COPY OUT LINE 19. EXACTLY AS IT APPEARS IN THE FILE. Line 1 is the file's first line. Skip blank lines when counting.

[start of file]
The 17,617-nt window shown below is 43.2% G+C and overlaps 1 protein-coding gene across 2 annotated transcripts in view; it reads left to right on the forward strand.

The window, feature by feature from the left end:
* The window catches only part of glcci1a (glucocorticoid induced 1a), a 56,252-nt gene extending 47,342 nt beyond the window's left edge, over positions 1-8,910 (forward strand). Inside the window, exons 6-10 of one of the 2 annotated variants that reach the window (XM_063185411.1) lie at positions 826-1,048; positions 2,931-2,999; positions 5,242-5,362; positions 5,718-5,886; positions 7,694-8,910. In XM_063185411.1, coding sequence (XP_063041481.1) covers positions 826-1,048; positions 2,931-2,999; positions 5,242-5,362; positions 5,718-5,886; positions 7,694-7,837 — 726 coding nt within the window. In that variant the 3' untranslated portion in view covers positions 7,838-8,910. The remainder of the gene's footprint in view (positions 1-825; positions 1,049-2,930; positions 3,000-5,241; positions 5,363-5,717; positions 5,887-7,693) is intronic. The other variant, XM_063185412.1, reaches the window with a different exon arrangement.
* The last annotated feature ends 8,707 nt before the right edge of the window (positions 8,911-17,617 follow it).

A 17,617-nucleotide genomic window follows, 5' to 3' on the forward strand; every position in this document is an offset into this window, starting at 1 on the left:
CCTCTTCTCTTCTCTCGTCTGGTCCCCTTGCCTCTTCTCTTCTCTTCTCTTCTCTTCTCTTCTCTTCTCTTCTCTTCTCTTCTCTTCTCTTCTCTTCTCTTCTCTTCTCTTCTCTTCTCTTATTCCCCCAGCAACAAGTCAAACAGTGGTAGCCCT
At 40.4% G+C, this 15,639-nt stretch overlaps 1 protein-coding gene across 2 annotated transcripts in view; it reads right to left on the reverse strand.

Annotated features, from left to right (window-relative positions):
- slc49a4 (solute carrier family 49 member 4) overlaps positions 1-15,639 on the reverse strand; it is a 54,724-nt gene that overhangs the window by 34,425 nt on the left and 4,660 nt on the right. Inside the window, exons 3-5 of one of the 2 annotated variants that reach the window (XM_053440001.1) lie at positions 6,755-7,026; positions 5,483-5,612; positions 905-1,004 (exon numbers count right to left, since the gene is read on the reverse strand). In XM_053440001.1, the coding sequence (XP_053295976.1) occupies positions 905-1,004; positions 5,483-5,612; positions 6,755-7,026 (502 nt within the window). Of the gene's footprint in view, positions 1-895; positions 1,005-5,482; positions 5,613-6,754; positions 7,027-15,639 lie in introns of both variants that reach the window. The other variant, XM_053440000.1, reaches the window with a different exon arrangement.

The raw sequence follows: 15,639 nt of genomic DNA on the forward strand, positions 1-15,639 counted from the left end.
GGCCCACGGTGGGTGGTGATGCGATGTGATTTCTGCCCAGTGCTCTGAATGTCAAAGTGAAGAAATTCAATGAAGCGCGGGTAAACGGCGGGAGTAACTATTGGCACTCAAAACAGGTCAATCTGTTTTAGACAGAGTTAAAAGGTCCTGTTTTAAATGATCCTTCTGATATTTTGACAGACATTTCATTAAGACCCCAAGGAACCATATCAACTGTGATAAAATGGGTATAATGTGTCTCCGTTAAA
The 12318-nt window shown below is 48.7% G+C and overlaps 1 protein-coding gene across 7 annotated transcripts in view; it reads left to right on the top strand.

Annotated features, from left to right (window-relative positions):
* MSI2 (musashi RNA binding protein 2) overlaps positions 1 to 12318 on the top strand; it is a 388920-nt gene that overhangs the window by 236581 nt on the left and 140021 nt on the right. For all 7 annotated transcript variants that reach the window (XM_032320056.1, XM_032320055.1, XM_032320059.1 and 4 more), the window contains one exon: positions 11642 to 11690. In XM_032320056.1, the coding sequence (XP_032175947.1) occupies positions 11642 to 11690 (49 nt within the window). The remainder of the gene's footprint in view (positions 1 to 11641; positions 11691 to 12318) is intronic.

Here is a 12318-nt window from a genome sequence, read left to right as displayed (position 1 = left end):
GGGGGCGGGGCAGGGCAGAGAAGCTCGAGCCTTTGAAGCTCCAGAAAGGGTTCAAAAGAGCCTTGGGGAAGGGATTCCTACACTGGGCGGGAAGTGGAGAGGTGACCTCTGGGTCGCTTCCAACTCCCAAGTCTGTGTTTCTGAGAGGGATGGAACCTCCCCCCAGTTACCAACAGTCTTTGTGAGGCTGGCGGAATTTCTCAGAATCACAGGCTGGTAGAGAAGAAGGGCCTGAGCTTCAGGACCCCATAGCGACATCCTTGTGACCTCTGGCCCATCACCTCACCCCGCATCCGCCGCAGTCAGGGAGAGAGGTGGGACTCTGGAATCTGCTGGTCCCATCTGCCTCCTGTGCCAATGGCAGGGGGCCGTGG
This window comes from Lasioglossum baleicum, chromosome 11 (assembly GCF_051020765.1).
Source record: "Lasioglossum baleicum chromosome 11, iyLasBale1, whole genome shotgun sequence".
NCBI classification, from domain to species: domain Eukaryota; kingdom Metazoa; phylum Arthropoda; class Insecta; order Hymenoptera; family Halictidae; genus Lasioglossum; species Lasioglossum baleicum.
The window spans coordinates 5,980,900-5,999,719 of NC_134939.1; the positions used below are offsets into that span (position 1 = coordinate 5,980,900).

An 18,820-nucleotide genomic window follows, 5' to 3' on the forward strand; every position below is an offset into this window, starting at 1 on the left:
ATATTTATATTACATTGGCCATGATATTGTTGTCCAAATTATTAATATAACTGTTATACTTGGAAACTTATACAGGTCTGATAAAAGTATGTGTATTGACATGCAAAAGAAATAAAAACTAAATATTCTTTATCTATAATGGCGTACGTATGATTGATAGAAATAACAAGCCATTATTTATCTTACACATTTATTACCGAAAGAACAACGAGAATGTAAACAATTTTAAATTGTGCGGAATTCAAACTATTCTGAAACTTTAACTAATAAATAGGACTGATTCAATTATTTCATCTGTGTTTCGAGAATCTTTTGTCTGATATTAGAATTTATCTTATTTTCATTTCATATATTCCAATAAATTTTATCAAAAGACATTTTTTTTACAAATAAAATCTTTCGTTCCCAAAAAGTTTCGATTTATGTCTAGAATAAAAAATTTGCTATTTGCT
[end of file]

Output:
NCBI classification, from domain to species: domain Eukaryota; kingdom Metazoa; phylum Arthropoda; class Insecta; order Hymenoptera; family Halictidae; genus Lasioglossum; species Lasioglossum baleicum.